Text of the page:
The volume of PR and marketing predictions reached an apex as we rounded the corner on a New Year and into 2016. Yet, whatever fatigue you might feel towards predictions, brush it off, because there are a handful of gems.
Here are those gems:
1. Newsrooms move to predictive analytics.
“It’s helpful to have metrics that tell you what content did well in the past – but not as helpful as analytics that forecast what will do well in the future. In 2016, expect editors and reporters to be informed by metrics that help them decide what to cover, like Mashable’s predictive analytics tool. The tool, called Velocity, monitors how stories are shared and interacted with across social networks, and by predicting which of these stories will be popular on social, it allows Mashable users to ride the wave of traffic. ‘We like to think of it as a digital crystal ball,’ said Mashable’s global news editor Louise Roug in an article about Velocity in journalism.co.uk.”
2. Co-creativity, a PR ecosystem.
“We are moving more and more to a co-creative environment, and as such, our ability to understand audiences and bring them together for shared purposes of doing good is going to be a critical feature of an evolving PR industry in the coming year.”
3. Pending millennial implosion.
“The word millennials will finally die a death in 2016. The word millennial has lost all meaning, you could replace it with almost anything without killing the sentence. There is even a Chrome plugin now that changes every reference to millennial on a web page to ‘snake people’ to drive this point home.”
4. Real influencers, please stand up.
“We’ll also see higher expectations of influencers themselves. Popularity is not influence and brands that use influencer marketing will expect more than mentions and social shares. Those influencers capable of affecting real business outcomes will become even more in demand and valuable.”
5. The paperback strikes back.
“We don’t mean a return to the five-pound Sunday New York Times, but digital-only media properties are finding value in also having a high-quality physical presence. Sales of physical books are once again on the rise. The ability to touch and feel is a novelty to a generation weaned on wireless.”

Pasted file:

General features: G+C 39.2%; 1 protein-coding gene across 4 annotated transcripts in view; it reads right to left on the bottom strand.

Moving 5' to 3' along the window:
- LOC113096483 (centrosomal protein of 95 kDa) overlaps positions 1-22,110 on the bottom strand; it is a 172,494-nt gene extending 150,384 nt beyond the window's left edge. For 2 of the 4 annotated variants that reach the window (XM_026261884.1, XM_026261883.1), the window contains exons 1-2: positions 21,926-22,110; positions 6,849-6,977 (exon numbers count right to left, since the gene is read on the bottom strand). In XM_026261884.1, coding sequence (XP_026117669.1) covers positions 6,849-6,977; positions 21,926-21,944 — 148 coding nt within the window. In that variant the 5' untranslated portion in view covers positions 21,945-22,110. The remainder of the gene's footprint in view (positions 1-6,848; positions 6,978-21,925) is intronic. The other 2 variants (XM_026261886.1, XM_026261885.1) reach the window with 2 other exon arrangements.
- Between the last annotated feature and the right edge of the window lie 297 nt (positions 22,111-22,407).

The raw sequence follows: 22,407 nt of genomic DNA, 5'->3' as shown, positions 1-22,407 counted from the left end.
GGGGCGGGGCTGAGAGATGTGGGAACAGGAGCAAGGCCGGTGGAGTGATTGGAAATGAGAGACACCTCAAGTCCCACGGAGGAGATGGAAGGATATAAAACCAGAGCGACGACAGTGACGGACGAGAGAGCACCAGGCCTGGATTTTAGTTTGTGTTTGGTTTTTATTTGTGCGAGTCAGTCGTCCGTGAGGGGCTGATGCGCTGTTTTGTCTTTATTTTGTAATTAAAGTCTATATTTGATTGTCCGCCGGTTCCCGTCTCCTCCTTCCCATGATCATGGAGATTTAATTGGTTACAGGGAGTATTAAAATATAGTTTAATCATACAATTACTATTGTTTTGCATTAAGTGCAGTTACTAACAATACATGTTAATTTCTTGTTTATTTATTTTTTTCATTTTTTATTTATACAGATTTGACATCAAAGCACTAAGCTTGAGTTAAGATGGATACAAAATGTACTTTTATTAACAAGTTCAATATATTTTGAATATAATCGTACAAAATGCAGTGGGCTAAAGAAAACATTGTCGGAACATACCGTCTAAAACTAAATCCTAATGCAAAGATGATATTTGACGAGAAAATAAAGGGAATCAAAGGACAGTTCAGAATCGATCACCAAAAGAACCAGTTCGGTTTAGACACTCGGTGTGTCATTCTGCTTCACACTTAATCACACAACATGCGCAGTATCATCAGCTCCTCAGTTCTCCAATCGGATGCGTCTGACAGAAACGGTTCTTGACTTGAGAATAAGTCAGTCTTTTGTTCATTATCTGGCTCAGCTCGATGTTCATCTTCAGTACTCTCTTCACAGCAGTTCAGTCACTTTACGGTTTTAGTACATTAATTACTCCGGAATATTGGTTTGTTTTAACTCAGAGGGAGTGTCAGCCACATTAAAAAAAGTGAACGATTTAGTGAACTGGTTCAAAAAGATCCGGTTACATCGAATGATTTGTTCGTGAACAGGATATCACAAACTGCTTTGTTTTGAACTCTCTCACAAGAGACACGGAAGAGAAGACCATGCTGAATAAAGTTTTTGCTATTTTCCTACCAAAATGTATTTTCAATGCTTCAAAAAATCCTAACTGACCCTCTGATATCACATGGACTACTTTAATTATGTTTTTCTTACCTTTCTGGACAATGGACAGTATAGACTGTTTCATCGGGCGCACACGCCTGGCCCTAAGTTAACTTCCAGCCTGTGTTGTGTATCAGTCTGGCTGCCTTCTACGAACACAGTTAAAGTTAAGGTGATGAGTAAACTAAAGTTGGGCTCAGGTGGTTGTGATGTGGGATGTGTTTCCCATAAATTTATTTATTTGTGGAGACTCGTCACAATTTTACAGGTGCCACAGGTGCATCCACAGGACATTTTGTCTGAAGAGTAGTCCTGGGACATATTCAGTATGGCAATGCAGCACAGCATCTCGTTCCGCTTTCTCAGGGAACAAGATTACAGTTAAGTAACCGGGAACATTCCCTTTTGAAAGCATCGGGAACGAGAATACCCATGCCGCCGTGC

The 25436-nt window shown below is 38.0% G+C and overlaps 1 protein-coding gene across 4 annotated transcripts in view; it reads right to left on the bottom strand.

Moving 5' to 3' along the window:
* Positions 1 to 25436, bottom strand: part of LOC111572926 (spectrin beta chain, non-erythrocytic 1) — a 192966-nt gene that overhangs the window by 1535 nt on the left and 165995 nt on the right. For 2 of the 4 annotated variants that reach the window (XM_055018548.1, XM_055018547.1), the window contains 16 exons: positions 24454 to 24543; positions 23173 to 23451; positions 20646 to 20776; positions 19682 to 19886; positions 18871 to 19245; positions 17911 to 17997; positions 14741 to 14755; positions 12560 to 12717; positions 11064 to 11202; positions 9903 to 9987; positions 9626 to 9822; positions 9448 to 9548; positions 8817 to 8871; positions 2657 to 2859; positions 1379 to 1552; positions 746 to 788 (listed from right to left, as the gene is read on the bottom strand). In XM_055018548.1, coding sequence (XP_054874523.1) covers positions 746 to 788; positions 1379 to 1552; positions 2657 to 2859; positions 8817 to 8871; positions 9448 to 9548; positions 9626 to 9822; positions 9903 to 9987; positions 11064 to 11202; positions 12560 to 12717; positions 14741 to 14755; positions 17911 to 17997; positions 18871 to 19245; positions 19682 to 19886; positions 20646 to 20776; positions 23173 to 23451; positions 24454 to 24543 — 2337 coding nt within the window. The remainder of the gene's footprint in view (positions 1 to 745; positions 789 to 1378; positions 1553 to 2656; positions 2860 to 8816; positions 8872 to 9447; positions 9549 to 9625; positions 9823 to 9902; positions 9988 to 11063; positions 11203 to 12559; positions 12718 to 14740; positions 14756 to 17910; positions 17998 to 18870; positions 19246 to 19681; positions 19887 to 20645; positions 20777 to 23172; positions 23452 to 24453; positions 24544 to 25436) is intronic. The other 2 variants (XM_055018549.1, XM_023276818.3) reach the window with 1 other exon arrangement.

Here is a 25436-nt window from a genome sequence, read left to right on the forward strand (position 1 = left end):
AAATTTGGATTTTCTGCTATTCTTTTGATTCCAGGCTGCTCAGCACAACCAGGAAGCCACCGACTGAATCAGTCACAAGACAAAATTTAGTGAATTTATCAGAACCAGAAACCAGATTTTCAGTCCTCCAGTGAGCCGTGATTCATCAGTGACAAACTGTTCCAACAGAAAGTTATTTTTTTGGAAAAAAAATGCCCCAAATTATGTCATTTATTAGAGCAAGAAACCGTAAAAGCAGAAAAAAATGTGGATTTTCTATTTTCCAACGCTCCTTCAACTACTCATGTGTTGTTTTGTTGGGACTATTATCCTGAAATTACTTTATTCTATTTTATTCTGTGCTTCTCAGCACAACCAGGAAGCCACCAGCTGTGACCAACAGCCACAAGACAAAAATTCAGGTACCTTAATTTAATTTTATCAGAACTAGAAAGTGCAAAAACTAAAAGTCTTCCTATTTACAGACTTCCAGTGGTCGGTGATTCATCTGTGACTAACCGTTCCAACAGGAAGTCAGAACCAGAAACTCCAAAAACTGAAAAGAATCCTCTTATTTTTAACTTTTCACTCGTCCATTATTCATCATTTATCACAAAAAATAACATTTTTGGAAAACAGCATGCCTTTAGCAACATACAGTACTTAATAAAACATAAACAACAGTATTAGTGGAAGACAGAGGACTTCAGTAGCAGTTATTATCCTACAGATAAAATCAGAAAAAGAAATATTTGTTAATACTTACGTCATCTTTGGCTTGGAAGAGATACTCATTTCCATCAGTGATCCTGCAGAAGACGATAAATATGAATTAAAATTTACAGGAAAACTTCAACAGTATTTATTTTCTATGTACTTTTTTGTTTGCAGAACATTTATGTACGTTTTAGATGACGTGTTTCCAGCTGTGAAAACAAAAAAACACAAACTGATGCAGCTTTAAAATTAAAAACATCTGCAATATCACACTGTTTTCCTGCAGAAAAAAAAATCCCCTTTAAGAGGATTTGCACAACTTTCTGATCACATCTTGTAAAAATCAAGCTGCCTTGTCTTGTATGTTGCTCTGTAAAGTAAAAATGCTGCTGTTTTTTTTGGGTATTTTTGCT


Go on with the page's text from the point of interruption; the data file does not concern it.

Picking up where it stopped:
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6. The audience kills advertising.
“iOS9 has enabled ad blocking – but the industry isn’t ready to respond. In 2016, marketers will absolutely need to get better at native advertising as well as explore new ways of generating top of the funnel awareness – from sponsored podcasts and influencer partnerships with bloggers, vloggers and Instagrammers through to a renewed commitment to experiential activity.”
– Holmes Report: Hotwire Predicts Virtual Reality As Key Comms Trend For 2016
7. A comedy out of crisis communications.
“Just a few months ago, on Last Week Tonight, John Oliver managed to use humor even when he covered the horrendous Paris attacks on his show. Comedians, such as John Oliver and Stephen Colbert as well as YouTubers and other Internet influencers, will continue to poke fun at corporate and personal misdeeds for entertainment. But, brands can also look to use humor to provide perspective and prevent issues from escalating.”
8. Unchaining channel content.
“Businesses will hire more (and more senior-level) executives to oversee content, and will give those people purview over owned and earned media. Content is not a channel, and it can’t be siloed in the way social media, communications, media search or email can exist in relative isolation.”
– Rebecca Lieb, Conglomotron | Content Marketing Institute: What Content Marketing Will Look Like in 2016: 40+ Predictions
9. Native advertising smack down.
“At least one major publication will be fined by the FTC for an inappropriate use of Native Advertising.”
10. The 10x marketer; a new hope.
“I predict that the asymmetry in supply and demand for modern marketers is going to grow even more acute.”
– Dharmesh Shah, HubSpot | Inbound.org: What’s your big bold marketing prediction for 2016?
11. Long live the press release.
“PR pros have been proclaiming the death of the press release for years, yet it lives on. We still use the news release, although these days it’s more likely to support follow-up upon after securing an exclusive or to enhance search. Press releases also provide the important background reporters need after reading the email pitch that initially hooks them. Rest assured that they still have life ahead, as suggested by this week’s $841 million acquisition of PR Newswire by Cision.”
– Marijane Funess, Crenshaw Communications: Three 2016 PR Predictions that Might be Surprising
* * *
It’s worth noting that press releases have been dying at least since 1970-something, which is reminiscent of a famous quote attributed to economist Milton Friedman:
The only relevant test of the validity of a hypothesis is comparison of prediction with experience.
As for the eleven predictions listed here –I predict the chances are good you can take them to the bank in 2016.
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